5. Is information about an applicant's or an employee's current health status considered "protected genetic information"?

    No. "Protected genetic information" does not include an applicant's or an employee's current health status information, such as age, gender, and physical examination results, exclusive of family medical history.

    The Rehabilitation Act and other laws, however, regulate when departments or agencies may request or require applicants and employees to take medical examinations.

  6. What is prohibited under the Executive Order?

    Departments and agencies are prohibited from using "protected genetic information" for employment decisions. They also are prohibited from collecting and disclosing such information, with limited exceptions.

  7. May departments and agencies require applicants and employees to take genetic tests?

    Generally, no. However, there are two limited exceptions to the prohibition on genetic testing. First, the Executive Order allows genetic monitoring of employees for the effects of toxic substances in the workplace under limited circumstances. Second, the Executive Order permits department or agency health offices to collect "protected genetic information" about employees who use the genetic or health care services offered by the health office. In both instances, the Executive Order imposes several requirements in order to prevent the departments or agencies from using the "protected genetic information" as a basis for employment decisions.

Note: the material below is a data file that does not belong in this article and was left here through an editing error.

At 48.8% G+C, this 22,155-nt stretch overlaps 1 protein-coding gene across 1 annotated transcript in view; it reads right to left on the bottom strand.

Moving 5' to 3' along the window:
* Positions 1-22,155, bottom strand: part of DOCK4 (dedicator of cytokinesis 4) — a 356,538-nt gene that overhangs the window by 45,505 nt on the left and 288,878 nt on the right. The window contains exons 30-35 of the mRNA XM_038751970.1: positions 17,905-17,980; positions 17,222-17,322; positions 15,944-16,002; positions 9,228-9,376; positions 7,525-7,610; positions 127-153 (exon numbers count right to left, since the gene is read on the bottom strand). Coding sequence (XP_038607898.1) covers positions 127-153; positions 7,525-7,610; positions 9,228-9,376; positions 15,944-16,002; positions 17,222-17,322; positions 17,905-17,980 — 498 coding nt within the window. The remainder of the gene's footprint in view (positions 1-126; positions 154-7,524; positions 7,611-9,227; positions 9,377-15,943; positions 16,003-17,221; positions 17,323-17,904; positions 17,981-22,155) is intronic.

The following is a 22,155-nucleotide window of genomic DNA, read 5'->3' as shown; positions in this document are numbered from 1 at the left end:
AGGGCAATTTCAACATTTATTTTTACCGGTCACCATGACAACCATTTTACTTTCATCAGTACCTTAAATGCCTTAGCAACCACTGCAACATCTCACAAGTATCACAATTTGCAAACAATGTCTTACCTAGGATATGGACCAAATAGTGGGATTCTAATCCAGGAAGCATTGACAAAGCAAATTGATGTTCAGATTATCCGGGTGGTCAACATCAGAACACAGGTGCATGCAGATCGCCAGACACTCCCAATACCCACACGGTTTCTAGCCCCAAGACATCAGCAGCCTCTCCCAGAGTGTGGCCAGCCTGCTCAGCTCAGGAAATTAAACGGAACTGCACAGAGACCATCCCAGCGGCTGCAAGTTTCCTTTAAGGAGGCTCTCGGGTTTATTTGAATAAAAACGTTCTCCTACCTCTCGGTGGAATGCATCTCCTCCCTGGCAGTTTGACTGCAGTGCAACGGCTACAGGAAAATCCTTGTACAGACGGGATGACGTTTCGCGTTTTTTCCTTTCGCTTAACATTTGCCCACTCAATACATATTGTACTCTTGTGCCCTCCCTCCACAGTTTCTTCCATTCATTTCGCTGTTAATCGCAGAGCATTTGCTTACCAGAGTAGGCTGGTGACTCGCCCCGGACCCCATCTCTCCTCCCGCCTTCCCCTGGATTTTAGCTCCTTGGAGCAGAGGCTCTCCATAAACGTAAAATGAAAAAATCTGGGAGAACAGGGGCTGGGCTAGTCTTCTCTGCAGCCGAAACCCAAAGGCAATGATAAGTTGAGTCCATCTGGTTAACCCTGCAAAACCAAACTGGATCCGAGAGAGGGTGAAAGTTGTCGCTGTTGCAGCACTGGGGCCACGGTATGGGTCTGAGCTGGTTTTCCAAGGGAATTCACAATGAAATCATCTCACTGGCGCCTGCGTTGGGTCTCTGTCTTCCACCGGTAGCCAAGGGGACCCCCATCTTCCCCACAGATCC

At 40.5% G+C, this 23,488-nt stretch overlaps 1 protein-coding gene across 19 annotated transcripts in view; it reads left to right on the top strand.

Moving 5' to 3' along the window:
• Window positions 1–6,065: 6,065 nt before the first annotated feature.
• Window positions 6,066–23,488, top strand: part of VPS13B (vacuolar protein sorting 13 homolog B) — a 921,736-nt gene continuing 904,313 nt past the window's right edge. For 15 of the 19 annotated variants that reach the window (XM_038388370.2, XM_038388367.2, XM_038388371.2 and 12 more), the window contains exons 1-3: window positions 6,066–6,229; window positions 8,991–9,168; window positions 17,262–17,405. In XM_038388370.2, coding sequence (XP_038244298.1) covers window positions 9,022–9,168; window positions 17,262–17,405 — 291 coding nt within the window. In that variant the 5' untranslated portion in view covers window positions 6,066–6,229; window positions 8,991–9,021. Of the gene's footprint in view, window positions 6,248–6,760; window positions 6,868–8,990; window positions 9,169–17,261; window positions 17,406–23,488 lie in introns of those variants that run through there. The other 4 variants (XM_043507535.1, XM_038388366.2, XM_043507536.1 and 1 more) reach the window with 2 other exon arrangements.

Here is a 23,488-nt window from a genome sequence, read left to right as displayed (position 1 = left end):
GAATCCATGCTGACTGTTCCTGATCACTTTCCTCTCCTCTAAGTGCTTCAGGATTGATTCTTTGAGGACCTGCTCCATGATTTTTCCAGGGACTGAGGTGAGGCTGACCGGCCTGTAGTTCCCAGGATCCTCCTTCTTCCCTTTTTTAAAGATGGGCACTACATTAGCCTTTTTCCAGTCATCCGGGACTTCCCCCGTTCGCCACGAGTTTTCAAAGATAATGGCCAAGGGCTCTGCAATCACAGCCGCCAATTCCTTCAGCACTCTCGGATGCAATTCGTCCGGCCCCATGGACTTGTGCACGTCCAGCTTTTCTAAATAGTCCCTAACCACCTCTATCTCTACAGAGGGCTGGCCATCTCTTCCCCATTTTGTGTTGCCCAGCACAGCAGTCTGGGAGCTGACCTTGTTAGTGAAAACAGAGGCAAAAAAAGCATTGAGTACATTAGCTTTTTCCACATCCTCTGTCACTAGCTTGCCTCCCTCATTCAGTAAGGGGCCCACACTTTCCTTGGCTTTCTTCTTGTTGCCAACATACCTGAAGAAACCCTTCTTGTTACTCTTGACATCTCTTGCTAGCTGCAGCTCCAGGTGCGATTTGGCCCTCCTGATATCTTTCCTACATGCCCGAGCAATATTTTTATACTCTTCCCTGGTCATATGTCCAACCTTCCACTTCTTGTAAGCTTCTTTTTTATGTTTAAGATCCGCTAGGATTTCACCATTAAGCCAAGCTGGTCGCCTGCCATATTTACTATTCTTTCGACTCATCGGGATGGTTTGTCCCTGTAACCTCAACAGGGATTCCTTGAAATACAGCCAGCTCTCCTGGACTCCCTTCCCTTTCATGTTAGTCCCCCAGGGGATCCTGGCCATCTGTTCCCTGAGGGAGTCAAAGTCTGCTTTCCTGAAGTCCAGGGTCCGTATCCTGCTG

8. May departments and agencies require applicants and employees to provide family medical history?

    Generally, no. There is one exception: departments and agencies may request family medical history when they are allowed to make disability-related inquiries of post-offer applicants and employees under the Rehabilitation Act. Departments and agencies may only use such family medical history to decide if further medical evaluation is needed to diagnose a current disease that could prevent an individual from performing the essential functions of the position held or desired.

  9. May departments and agencies disclose "protected genetic information"?

    Generally, no. Disclosure is permitted only:

    • to the employee;
    • to Executive branch officials investigating compliance with the Executive Order;
    • to an occupational or other health researcher conducting research that complies with 45 CFR Part 46 (concerning research involving human subjects);